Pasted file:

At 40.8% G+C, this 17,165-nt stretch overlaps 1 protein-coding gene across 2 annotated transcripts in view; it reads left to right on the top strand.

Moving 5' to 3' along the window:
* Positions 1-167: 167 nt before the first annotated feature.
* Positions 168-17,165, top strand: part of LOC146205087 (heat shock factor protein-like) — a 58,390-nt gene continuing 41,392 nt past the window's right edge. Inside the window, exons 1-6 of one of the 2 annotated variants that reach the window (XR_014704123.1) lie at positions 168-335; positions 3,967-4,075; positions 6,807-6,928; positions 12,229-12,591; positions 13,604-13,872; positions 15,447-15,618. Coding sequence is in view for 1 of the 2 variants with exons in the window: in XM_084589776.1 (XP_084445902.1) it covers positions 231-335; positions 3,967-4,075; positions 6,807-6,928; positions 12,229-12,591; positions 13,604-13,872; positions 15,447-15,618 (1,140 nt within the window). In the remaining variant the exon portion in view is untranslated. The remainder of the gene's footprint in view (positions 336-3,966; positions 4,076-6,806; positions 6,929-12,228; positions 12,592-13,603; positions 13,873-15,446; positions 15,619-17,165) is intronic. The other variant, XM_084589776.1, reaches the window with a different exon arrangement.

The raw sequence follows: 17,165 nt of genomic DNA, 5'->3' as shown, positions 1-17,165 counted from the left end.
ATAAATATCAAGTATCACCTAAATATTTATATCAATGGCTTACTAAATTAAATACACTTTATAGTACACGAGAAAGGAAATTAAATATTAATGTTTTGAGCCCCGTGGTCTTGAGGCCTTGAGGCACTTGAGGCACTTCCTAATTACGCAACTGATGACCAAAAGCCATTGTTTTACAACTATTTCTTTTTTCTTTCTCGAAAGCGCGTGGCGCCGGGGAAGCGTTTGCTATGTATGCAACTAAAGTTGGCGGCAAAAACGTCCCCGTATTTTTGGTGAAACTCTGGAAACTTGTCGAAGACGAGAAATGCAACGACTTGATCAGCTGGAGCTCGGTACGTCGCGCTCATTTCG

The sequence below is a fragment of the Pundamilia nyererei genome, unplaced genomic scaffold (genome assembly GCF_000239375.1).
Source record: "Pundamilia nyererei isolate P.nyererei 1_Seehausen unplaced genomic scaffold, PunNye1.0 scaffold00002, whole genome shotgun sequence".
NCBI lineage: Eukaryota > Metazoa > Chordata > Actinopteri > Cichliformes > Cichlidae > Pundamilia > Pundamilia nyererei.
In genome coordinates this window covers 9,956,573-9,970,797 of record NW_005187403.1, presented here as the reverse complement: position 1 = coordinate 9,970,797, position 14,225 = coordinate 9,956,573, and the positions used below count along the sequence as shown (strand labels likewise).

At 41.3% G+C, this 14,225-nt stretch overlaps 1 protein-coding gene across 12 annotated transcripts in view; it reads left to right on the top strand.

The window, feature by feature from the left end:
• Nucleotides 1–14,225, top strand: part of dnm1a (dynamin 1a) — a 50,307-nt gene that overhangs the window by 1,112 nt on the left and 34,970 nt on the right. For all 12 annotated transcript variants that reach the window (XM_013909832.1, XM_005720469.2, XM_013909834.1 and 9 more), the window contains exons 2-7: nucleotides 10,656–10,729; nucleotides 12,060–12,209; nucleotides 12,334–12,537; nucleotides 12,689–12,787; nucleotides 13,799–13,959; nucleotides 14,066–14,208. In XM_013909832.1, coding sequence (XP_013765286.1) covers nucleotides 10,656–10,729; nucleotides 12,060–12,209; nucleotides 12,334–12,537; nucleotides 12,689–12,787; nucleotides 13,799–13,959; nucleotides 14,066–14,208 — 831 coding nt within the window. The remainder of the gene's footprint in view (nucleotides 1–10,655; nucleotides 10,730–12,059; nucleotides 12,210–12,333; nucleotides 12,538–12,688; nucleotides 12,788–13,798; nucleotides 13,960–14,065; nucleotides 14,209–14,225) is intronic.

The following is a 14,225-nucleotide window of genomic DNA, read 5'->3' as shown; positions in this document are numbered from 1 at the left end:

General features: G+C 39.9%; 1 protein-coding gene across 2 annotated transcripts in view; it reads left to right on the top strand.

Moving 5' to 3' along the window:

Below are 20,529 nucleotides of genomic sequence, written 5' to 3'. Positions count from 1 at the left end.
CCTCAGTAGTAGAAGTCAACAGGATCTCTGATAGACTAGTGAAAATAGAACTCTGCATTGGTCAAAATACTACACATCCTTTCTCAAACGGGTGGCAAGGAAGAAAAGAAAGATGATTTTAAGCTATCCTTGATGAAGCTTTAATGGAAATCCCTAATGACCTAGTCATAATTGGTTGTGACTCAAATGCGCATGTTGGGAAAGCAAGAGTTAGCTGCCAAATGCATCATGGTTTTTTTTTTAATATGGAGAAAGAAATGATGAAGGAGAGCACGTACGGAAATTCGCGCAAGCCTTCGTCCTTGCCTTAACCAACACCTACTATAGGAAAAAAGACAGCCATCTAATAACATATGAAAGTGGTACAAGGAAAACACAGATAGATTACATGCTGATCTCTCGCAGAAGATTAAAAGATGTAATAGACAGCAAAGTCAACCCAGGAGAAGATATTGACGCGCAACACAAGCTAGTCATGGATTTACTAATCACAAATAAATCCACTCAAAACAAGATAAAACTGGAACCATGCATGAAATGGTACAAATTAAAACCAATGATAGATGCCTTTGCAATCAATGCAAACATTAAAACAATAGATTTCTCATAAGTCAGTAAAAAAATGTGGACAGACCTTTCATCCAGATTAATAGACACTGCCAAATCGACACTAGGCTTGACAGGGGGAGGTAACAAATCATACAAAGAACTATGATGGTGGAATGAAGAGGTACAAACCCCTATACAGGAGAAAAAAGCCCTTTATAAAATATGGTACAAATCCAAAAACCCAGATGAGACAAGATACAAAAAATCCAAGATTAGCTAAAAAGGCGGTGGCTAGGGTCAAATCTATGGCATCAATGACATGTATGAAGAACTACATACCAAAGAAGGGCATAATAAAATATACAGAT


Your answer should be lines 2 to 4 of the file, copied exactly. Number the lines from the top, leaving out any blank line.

Moving 5' to 3' along the window:
* Positions 1-167: 167 nt before the first annotated feature.
* Positions 168-17,165, top strand: part of LOC146205087 (heat shock factor protein-like) — a 58,390-nt gene continuing 41,392 nt past the window's right edge. Inside the window, exons 1-6 of one of the 2 annotated variants that reach the window (XR_014704123.1) lie at positions 168-335; positions 3,967-4,075; positions 6,807-6,928; positions 12,229-12,591; positions 13,604-13,872; positions 15,447-15,618. Coding sequence is in view for 1 of the 2 variants with exons in the window: in XM_084589776.1 (XP_084445902.1) it covers positions 231-335; positions 3,967-4,075; positions 6,807-6,928; positions 12,229-12,591; positions 13,604-13,872; positions 15,447-15,618 (1,140 nt within the window). In the remaining variant the exon portion in view is untranslated. The remainder of the gene's footprint in view (positions 336-3,966; positions 4,076-6,806; positions 6,929-12,228; positions 12,592-13,603; positions 13,873-15,446; positions 15,619-17,165) is intronic. The other variant, XM_084589776.1, reaches the window with a different exon arrangement.